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Cruciferous Vegetables (Ultimate List)

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Cruciferous Vegetables (Ultimate List & Guide)

One family of vegetables that has been proven to be very healthy and nutritious is the cruciferous family. These vegetables are all rich in different nutrients.

Cruciferous veggies belong to the Brassicaceae family of plants, otherwise known as Cruciferae [1]. Their flowers usually have four petals.

Also, in most cases, both the leaves and flowers of these vegetables are edible.

List of Cruciferous Vegetables

  • Arugula
  • Broccoli
  • Cabbage
  • Kale
  • Choy Sum
  • Collard Greens
  • Garden Cress
  • Bok Choy (Pak Choi)
  • Horseradish
  • Kohlrabi
  • Brussels Sprouts
  • Cauliflower
  • Rapini (Broccoli Rabe)
  • Komatsuna (Japanese Mustard Spinach)
  • Rutabaga (Swede)
  • Swiss Chard
  • Tatsoi
  • Turnips
  • Radish
  • Mizuna (Japanese Mustard Greens)
  • Wasabi
  • Watercress

Is spinach a cruciferous vegetable? The answer is no; however, it still has a lot of nutrients that the body needs.

How to Grow

You can grow these veggies from seeds or seedlings. Start by selecting a location with plenty of sunlight and well-drained soil.

Next, prepare the soil by tilling it and adding organic matter such as compost or aged manure. Plant your seeds according to the instructions on the seed packet.

Water your plants regularly and fertilize them every three weeks. Also, keep the soil moist but not soggy. Mulch around the plants to help retain moisture and keep weeds at bay.

Watch out for pests such as caterpillars, aphids, cutworms, and cabbage worms as well. Plus, look out for plant diseases such as black rot, club root, and downy mildew.

And don’t forget to practice crop rotation and companion planting.

Growing Conditions

Brassica vegetables are part of the mustard family and are also classified as members of the cabbage family. Therefore, for high-yield results, these vegetables grow best in cool weather.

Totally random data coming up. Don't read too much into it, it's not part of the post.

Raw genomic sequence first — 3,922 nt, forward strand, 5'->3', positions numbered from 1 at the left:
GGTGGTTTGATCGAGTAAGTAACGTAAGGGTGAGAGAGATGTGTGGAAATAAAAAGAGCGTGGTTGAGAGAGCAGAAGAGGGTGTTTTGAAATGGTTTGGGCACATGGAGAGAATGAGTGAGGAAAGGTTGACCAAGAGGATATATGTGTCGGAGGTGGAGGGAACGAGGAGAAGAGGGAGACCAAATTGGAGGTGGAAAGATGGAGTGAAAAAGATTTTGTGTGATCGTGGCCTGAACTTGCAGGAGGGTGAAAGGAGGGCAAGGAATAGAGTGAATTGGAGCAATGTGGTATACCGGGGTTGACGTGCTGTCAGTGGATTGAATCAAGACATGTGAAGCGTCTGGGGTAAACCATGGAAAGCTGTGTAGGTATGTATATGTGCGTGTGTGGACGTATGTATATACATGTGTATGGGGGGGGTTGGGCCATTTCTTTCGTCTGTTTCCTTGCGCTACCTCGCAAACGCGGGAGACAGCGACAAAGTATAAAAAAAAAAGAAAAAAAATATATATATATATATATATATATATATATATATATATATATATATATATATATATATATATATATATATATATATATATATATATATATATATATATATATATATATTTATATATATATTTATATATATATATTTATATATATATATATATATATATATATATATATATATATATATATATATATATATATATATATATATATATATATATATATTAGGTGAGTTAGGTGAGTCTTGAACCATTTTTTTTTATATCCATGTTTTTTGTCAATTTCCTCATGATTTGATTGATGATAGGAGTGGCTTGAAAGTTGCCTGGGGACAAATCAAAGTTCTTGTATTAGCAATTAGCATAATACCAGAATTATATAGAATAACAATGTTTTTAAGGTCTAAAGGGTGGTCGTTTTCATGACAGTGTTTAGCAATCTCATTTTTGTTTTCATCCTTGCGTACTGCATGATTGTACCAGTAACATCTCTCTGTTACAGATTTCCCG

Many can even survive in heavy winter conditions, including snow. However, the best time to plant most of them is in the spring and fall.

Farmers in warm climates are advised to exercise caution and grow these plants in partial shade so as not to put them under stress.

When under stress, cruciferous plants tend to bolt as a means of survival. This is to escape hot weather or other stressful conditions.

Bolting in agriculture is when plants begin to flower right before harvest to produce seeds. Normally, when plants start to bolt, the leaves become bitter-tasting, making them inedible.

Health Benefits of Cruciferous Vegetables

Cruciferous vegetables are a powerhouse of nutrition and health benefits. They are rich in vitamins, minerals, and antioxidants, which help protect our bodies from disease and illness.

These veggies are also known to be anti-inflammatory and can help reduce the risk of certain cancers. Plus, they are high in dietary fiber, which helps reduce cholesterol levels, regulate blood sugar levels, and promote digestive health.

Below is a list of more benefits of eating these vegetables.

  • May reduce the risk of colon cancer in women. This is due to the glucosinolates they contain [2].
  • May lower inflammation. Certain key compounds in these vegetables produce anti-inflammatory effects.
  • Regulate blood sugar. Overall, non-starchy leafy green vegetables like broccoli, cabbage, and cauliflower help stabilize blood sugar.
  • Weight loss reduction is also aided by the amount of fiber and high water content the vegetables contain.
  • Enhance heart health. Studies confirm that higher consumption of these vegetables promotes cardiovascular health [3].
  • Promote estrogen balance because of the indole-3-carbinol they contain.

More research is being done to find other health benefits from eating cruciferous vegetables. More research is also needed to solidify the current health benefits.

Crucifers aren’t the cure for anything, but they are a start to a healthy lifestyle.

How to Eat (Raw or Cooked)

The best way to eat any vegetable depends on your health status. Eating raw retains all of its nutrients. Unfortunately, not all veggies can be eaten raw because some can be hard to digest.

Health experts also say vegetables that belong to the cabbage family should be eaten raw only in small amounts. Eating cruciferous foods raw may also cause digestive issues in some people [4].

Steaming is one of the best methods for cooking vegetables. They are softened by the heat, making them easier to eat. More importantly, they retain the majority of their nutrients.

You can also broil and roast some. These methods are great ways to soften and flavor foods, and like steaming, the nutrients aren’t cooked out.

Boiling will also cause them to be softer; however, many of their nutrients can leach out in the process. Therefore, only boil those that grow underground (turnips, rutabaga, daikon, radish, etc.).

Blanching is best if you are going to freeze them.


Cruciferous crops are among the most nutritious foods people can eat. Besides, there are so many different kinds of these vegetables that at least one is sure to be your favorite.

If your stomach can digest them properly, raw or steamed is the best way to eat them. Even in small amounts, you can reap large amounts of vitamins and minerals from these veggies.

Image via Flickr/ Charles Smith

Andre Campbell

Organic farmer and co-founder of Dre Campbell Farm. He appreciates everything in nature—sunshine, plants, animals, and human life.

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